“And one of them struck the servant of the high priest and cut off his right ear. But Jesus said, ‘No more of this!’ And he touched his ear and healed him.” (Luke 22:50-51)
“The sea became rough because a strong wind was blowing. When they had rowed about three or four miles, they saw Jesus walking on the sea and coming near the boat, and they were frightened. It is I; do not be afraid. Then they were glad to take him into the boat, and immediately the boat was at the land to which they were going.” (John 6:18-21)
I was watching a reality TV show recently that documented the accounts of a couple and a single man who decided to live in the wilderness, with minimal help from the outside world. They hunt for most of their food; if they fail to bag prey, they will not eat. They use boats and planes like we use cars and bikes. Their contact with the outside world is mainly via short wave radios. I would imagine that there are some very great dangers in the wilderness, including wild animals, fire, lack of food sources, illness and injury. It takes either an especially confident or well-prepared person to live such a primitive life. Most of us are too fearful to contemplate living such a secluded lifestyle for even a short time, let alone for years. Most of us also won’t go skydiving, bungee jumping, skateboarding, kite surfing, or ice climbing. Fear is a powerful motivator, often stronger than love, faith, or hope. Fear doesn’t usually compel us to do something, but more often prevents us from doing the risky thing. However, in our passage today, Peter did draw his sword out of fear and the disciples in the boat jumped to an erroneous conclusion based on fear.
Peter was afraid that his mentor and Lord was going to be arrested and crucified, just as Jesus had predicted. Sometimes we also act on our own behalf, or others’ behalf, based on the fear that the worst case scenario may actually come to pass. A parent continually hovers over his child, fearful that she may fall in with the wrong crowd. A young woman shows up at her boyfriend’s apartment without notice because she is afraid he is seeing someone else. A grandmother constantly tells her daughter how to cook and clean, because she worries that with her help her daughter will fail to perform adequately. A diabetic senior eats whatever he likes and refuses to go to the doctor because he is afraid that he will learn that he is unhealthy and should take better care of himself. Like Peter, we act on fear instead of faith, and by doing so, we take the risk of getting into some real difficulties. Jesus was gracious to restrain Peter and immediately heal Malchus’s ear; otherwise, Peter would probably have been justly arrested for attacking a Roman soldier.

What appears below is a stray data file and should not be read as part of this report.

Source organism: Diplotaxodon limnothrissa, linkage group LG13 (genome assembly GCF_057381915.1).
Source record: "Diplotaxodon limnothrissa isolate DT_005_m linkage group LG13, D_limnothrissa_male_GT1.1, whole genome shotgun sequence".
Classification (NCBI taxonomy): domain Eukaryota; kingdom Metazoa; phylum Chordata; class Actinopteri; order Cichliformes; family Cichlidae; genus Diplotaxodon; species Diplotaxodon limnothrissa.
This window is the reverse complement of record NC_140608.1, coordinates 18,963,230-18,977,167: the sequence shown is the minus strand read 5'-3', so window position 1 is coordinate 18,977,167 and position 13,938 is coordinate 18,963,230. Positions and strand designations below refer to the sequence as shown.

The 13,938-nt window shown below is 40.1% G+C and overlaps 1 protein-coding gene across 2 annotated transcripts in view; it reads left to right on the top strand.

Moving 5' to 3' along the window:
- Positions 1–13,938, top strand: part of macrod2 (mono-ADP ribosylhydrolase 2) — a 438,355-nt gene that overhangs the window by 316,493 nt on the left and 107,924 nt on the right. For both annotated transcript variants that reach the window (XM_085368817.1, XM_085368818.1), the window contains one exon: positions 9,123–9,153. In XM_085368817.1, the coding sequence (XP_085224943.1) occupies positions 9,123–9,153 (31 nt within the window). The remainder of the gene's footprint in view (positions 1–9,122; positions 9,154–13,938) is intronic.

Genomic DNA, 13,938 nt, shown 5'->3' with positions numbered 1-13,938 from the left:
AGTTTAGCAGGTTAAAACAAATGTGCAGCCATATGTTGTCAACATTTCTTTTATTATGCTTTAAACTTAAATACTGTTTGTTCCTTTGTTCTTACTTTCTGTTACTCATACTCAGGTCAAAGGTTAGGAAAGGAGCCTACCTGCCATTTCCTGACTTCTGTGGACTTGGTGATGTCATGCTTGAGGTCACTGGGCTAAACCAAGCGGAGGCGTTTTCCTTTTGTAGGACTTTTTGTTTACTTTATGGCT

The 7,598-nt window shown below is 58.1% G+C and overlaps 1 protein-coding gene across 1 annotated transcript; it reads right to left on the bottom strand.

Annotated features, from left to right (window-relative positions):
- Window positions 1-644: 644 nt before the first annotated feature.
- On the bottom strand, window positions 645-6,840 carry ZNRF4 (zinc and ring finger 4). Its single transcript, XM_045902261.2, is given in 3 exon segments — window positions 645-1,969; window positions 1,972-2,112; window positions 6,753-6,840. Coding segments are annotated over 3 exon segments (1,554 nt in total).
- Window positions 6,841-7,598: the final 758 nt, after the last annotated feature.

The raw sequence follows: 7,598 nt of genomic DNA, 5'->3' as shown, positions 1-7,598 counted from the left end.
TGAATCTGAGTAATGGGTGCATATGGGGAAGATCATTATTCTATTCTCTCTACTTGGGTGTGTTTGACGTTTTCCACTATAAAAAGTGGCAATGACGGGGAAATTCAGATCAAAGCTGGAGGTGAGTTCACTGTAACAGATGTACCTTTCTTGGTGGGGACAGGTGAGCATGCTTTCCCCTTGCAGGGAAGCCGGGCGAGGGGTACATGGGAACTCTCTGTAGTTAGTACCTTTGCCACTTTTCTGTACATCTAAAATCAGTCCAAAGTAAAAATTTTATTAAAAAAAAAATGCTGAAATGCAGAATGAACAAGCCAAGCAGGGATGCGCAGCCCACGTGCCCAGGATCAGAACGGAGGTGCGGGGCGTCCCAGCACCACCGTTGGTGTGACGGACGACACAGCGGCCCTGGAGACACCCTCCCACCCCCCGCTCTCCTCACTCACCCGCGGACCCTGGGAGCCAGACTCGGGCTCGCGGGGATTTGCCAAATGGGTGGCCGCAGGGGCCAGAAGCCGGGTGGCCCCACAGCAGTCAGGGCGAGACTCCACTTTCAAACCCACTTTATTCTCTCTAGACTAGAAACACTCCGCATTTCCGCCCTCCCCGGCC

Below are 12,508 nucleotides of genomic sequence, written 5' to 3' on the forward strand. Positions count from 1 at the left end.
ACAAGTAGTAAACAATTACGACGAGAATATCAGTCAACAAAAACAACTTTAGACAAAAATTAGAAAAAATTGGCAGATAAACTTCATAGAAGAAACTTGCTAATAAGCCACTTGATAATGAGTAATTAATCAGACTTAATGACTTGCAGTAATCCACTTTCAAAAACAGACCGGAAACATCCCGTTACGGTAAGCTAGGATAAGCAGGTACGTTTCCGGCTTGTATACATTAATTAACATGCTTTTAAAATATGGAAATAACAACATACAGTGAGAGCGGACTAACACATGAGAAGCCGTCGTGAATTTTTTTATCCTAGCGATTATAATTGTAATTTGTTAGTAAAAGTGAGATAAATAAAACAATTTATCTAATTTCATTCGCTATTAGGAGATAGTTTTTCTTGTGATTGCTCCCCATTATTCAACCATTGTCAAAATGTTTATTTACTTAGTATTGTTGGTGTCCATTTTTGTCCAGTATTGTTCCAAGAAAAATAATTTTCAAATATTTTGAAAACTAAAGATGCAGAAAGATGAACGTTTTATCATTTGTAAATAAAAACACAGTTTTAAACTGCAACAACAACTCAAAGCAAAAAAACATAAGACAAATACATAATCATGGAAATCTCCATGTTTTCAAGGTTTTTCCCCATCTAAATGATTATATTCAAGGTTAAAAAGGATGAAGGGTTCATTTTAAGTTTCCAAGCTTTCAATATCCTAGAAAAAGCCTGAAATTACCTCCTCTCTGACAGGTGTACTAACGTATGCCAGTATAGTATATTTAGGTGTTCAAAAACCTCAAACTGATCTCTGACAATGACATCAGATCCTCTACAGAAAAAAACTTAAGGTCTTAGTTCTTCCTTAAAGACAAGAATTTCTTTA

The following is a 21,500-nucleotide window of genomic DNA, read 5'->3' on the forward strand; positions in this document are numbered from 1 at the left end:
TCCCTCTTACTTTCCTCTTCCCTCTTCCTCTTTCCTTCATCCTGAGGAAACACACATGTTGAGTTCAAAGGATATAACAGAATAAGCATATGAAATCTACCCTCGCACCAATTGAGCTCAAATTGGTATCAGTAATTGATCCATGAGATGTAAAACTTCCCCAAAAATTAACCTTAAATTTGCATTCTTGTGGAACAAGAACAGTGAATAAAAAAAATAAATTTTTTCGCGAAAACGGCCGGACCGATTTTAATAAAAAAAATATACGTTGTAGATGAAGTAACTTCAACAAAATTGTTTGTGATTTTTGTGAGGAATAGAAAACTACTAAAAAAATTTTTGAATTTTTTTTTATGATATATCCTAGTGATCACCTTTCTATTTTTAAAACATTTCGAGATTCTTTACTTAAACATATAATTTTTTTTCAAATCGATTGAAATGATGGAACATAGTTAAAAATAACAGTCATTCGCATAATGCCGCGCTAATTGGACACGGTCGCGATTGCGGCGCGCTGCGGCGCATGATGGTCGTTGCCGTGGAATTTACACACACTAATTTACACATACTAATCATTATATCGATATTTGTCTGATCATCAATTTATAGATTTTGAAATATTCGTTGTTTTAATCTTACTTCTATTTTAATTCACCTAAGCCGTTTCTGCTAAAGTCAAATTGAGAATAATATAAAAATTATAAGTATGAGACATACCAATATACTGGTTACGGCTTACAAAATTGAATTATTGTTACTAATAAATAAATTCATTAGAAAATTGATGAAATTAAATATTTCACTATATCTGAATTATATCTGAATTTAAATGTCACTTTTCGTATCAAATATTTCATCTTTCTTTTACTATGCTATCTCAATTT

In the boat are disciples who were probably terrified of the storm and exhausted from battling it. Fear led to their quick assumption that Jesus was a ghost, causing them to forget or fail to consider that their Lord was coming to help them. Fear can make us forgetful of God’s help in the past or doubtful of his support in our distress. (1) We procrastinate and dodge that which we are afraid will happen, even if it is the most unlikely thing in the world. In all of the Bible, there is only one other reference to a ghost, and that is metaphorical. What are the chances that an actual ghost would walk on water to the disciples? What are the chances that your children will become addicts if you don’t hover, or that a faithful boyfriend will cheat if he is really in love? Will a son-in-law leave his wife because she ruins a meal or will that senior get worse by seeing a doctor and managing his diet? Of course, these are far-fetched scenarios but describe how some of us view life. Teenagers, in particular, live in constant fear of confusion, failure, and loneliness.
What did Jesus do to help his disciples? He immediately countered their fear with reality—he would, in fact, be arrested, as He predicted; it really was Him walking on water. Their faith was being tested by God’s supernatural and unlikely but sovereign plan. “Walking on the sea is not something Jesus did just to amaze the disciples, but rather it is a powerful, visible demonstration of Jesus’ sovereignty over the world that he created (Heb. 1:3, 10). In the OT, God alone rules over the seas…Jesus’ words, “It is I”…which in other contexts can be translated “I am,” [God’s covenant name]. Here it may allude to God’s self-identification as “I am who I am” (Exodus 3:14) and may thus be an indication of Jesus’ divinity.” (2) After Jesus confronted the disciples with reality, he immediately brought healing or peace to them, which he is also willing to do for us spiritually. The reality with Christ is a world where God is in control, sometimes expecting us to endure scary circumstances and dark times, and other times coming to us in ways we cannot anticipate.
What fears do you have about yourself, your loved ones, your current life, or your future? What reality are you not seeing clearly and accepting? Do you doubt God’s concern for your needs and His willingness to help you? Are you like the disciples, who later refused to believe that Jesus not only rose from the dead but was standing before them? “And he said to them, ‘Why are you troubled, and why do doubts arise in your hearts? See my hands and my feet, that it is I myself. Touch me, and see.’” (Luke 24:38-39a)
(1) Life Application Bible, New International Version, John 6:18-19, Tyndale House Publishers, 1991.
(2) ESV Study Bible Notes, John 6:19-20, (digital edition), Crossway, 2008.
February 18, 2019